Capitals-Canadiens: Habs Self-Destruct, Handing Caps Series Lead

Rocket All HabsCorrespondent IApril 19, 2010

MONTREAL- APRIL 10:  Jaroslav Halak #41 of the Montreal Canadiens stops the puck during the NHL game against the Toronto Maple Leafs on April 10, 2010 at the Bell Centre in Montreal, Quebec, Canada.  The Maple Leafs the Canadiens 4-3 in overtime.  (Photo by Richard Wolowicz/Getty Images)
Richard Wolowicz/Getty Images

Montreal 1 Washington 5 (Bell Centre)

posted by Rocket
All Habs

"A fool flatters himself, a wise man flatters the fool." ~ Edward G. Bulwer-Lytton

Washington coach Bruce Boudreau was in a good mood after the game. He had every reason to be with his Capitals cruising to a Game Three victory. They chased Jaroslav Halak, regained home-ice advantage, and sent disappointed Canadiens fans home early.

Boudreau was frank about his team's power play, saying, "We suck," but then doled out a series of compliments. He acknowledged the Capitals' strong play on the road, called the Bell Centre crowd "crazy good," but saved the most generous words for his opposing number.

"They've got one of the smartest, if not the smartest, coach in the NHL," said Boudreau, who seems to be a wise fellow.

No doubt that the Washington coach appreciated Jacques Martin's dizzying intellect, which determined that Marc-Andre Bergeron was the defense partner needed by Andrei Markov who would play more than 20 minutes instead of Ryan O'Byrne.

On the surface, O'Byrne has been solid all season paired with Markov, leads the defensive corps in hits for the season by a wide margin, and at 6'6" can effectively clear big forwards from the front of the goal. You may have noticed that Washington has a few of those.

Boudreau was so impressed that he seemingly honored Martin's deployment of Bergeron by having his players dump the puck to the defenseman's side of the ice at every opportunity.

I know what you're thinking. Bergeron looked awful on the second, third, and fifth goals by the Capitals and finished the night at minus-three. It's true, that sounds bad. We must be missing something. There's a greater purpose, perhaps.

Monsieur Mensa thought it was a good idea to rush Glen Metropolit back into the lineup and chose to sit Sergei Kostitsyn. When Metropolit was injured on March 27, it was stated that his separated shoulder would need six to eight weeks to heal. Now that estimate appeared to be accurate, as Metropolit didn't win a face-off tonight, lagged behind the play, and played just over five minutes. But what do we know?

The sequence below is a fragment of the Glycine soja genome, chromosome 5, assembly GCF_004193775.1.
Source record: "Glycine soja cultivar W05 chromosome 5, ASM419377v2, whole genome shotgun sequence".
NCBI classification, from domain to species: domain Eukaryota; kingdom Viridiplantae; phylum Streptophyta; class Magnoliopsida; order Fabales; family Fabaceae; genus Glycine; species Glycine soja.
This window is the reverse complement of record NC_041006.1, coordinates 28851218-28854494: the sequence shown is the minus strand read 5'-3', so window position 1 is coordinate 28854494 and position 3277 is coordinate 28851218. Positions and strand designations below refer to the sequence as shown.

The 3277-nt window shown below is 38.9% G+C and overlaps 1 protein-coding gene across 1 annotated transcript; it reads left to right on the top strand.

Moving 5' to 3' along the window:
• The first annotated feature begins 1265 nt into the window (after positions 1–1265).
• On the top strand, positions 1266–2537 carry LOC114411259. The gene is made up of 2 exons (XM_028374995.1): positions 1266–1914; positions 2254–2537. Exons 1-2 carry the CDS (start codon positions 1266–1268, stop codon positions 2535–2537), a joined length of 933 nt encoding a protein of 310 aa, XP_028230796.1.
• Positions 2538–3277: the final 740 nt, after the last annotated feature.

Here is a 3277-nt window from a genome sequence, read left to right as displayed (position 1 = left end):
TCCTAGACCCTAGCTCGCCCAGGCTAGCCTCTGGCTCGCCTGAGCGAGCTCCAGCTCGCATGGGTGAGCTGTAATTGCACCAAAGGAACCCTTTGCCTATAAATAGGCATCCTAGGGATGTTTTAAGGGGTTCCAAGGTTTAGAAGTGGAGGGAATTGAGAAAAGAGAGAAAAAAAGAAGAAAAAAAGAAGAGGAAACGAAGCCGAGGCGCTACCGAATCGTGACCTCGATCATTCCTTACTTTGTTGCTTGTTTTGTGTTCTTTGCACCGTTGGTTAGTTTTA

Metropolit's linemate Mathieu Darche was on the ice for 2:22 without recording a shot or a hit and was a minus-one. Sergei Kostitsyn, with five Molson Cup star selections in the month of March, was deemed to be press box-worthy.

Undoubtedly, many of you are saying those lineup choices don't make any sense. Remember, we are in the presence of a genius. How can we be expected to understand?

From his perspective, the Canadiens' scholarly coach thought that his team played their best period of the series in the first. The Habs outshot the Capitals and led in scoring chances 7-to-4. Martin felt that the game unraveled during a 12-minute stretch in the second period.

Not to contradict our resident sage, but the Canadiens came into this game with a very fragile psyche after the third-period meltdown in Game Two. The seeds for tonight loss were sown by giving up five goals in just over a period of play in Washington.

It didn't take much for doubt to be ignited when the Capitals scored on a second period short-handed goal by Boyd Gordon. The mettle of the Habs was shattered by giving up two more goals that resulted from poor defensive play and sub-average goaltending.

Jaroslav Halak left the game having surrendered three goals on 13 shots. In the last two-and-a-half periods, he has given up eight goals on 30 shots. Halak seems to have lost his confidence, winning only one of his last six starts, with all of them being very meaningful games.

Trailing 3-0 in the second period, the broken and frustrated Canadiens lost their composure. They took penalties, including a 10-minute misconduct by Scott Gomez. Few in the Bell Centre held their breath for a Capitals-like comeback.

In the third period, with the Canadiens threatening to regain momentum, Boudreau called a timeout to refocus Washington. I'm sure that the gifted coach Martin would have done the same—although it was curious that Martin didn't instruct his players to get a whistle early in the third period power play so that Gomez could exited the penalty box and joined them.

I'm sure that he had a good reason.

The two teams played like they were separated by 33 points in the regular season standings. Washington has some wind in its sails and seems happy with the way the series is unfolding. The Canadiens will have a hard time putting Jack back in the box to replicate the tone and performance of Game One.

Will Coach Martin make any changes for Game Four? Far be it from me to be able to read the thoughts of a mastermind, but Martin didn't seem to give his No. 1 goaltender a ringing endorsement: "Halak played a strong first game and he had a good first period tonight."

As is custom, Dr. Martin will keep us guessing until Wednesday.

Rocket's three stars

1. Brooks Laich
2. Eric Fehr
3. Matt Bradley

Player quotes from wire services were used in this report.


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